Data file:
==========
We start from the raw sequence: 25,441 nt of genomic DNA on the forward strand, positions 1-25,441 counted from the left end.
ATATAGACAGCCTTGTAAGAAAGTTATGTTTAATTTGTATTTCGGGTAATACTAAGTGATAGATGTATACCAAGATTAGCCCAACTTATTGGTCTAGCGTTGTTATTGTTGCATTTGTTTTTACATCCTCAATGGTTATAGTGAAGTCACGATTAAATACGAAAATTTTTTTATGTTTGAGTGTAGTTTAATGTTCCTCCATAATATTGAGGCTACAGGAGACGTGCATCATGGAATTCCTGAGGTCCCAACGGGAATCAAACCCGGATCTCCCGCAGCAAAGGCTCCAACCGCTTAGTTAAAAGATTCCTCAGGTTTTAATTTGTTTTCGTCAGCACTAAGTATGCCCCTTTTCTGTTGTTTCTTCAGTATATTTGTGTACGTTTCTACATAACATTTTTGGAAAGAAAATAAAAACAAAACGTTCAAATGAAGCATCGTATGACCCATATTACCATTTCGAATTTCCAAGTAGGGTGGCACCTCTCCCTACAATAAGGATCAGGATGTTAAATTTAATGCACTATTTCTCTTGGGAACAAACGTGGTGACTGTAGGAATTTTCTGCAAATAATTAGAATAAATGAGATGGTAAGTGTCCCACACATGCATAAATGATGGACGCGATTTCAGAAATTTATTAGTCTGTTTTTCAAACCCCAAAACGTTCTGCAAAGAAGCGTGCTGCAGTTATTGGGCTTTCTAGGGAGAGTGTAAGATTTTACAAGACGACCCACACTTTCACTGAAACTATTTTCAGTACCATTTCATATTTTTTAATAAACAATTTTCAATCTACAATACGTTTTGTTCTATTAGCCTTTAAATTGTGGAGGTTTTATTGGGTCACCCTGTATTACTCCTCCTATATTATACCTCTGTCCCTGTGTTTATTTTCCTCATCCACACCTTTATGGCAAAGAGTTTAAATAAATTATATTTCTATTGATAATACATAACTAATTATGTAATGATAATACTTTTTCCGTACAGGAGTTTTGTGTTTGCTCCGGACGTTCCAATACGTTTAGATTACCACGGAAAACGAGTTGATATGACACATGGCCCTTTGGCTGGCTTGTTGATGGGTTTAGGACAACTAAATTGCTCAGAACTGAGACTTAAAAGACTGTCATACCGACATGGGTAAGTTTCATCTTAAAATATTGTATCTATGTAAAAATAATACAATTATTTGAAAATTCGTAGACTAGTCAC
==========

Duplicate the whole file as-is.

We start from the raw sequence: 25,441 nt of genomic DNA on the forward strand, positions 1-25,441 counted from the left end.
ATATAGACAGCCTTGTAAGAAAGTTATGTTTAATTTGTATTTCGGGTAATACTAAGTGATAGATGTATACCAAGATTAGCCCAACTTATTGGTCTAGCGTTGTTATTGTTGCATTTGTTTTTACATCCTCAATGGTTATAGTGAAGTCACGATTAAATACGAAAATTTTTTTATGTTTGAGTGTAGTTTAATGTTCCTCCATAATATTGAGGCTACAGGAGACGTGCATCATGGAATTCCTGAGGTCCCAACGGGAATCAAACCCGGATCTCCCGCAGCAAAGGCTCCAACCGCTTAGTTAAAAGATTCCTCAGGTTTTAATTTGTTTTCGTCAGCACTAAGTATGCCCCTTTTCTGTTGTTTCTTCAGTATATTTGTGTACGTTTCTACATAACATTTTTGGAAAGAAAATAAAAACAAAACGTTCAAATGAAGCATCGTATGACCCATATTACCATTTCGAATTTCCAAGTAGGGTGGCACCTCTCCCTACAATAAGGATCAGGATGTTAAATTTAATGCACTATTTCTCTTGGGAACAAACGTGGTGACTGTAGGAATTTTCTGCAAATAATTAGAATAAATGAGATGGTAAGTGTCCCACACATGCATAAATGATGGACGCGATTTCAGAAATTTATTAGTCTGTTTTTCAAACCCCAAAACGTTCTGCAAAGAAGCGTGCTGCAGTTATTGGGCTTTCTAGGGAGAGTGTAAGATTTTACAAGACGACCCACACTTTCACTGAAACTATTTTCAGTACCATTTCATATTTTTTAATAAACAATTTTCAATCTACAATACGTTTTGTTCTATTAGCCTTTAAATTGTGGAGGTTTTATTGGGTCACCCTGTATTACTCCTCCTATATTATACCTCTGTCCCTGTGTTTATTTTCCTCATCCACACCTTTATGGCAAAGAGTTTAAATAAATTATATTTCTATTGATAATACATAACTAATTATGTAATGATAATACTTTTTCCGTACAGGAGTTTTGTGTTTGCTCCGGACGTTCCAATACGTTTAGATTACCACGGAAAACGAGTTGATATGACACATGGCCCTTTGGCTGGCTTGTTGATGGGTTTAGGACAACTAAATTGCTCAGAACTGAGACTTAAAAGACTGTCATACCGACATGGGTAAGTTTCATCTTAAAATATTGTATCTATGTAAAAATAATACAATTATTTGAAAATTCGTAGACTAGTCAC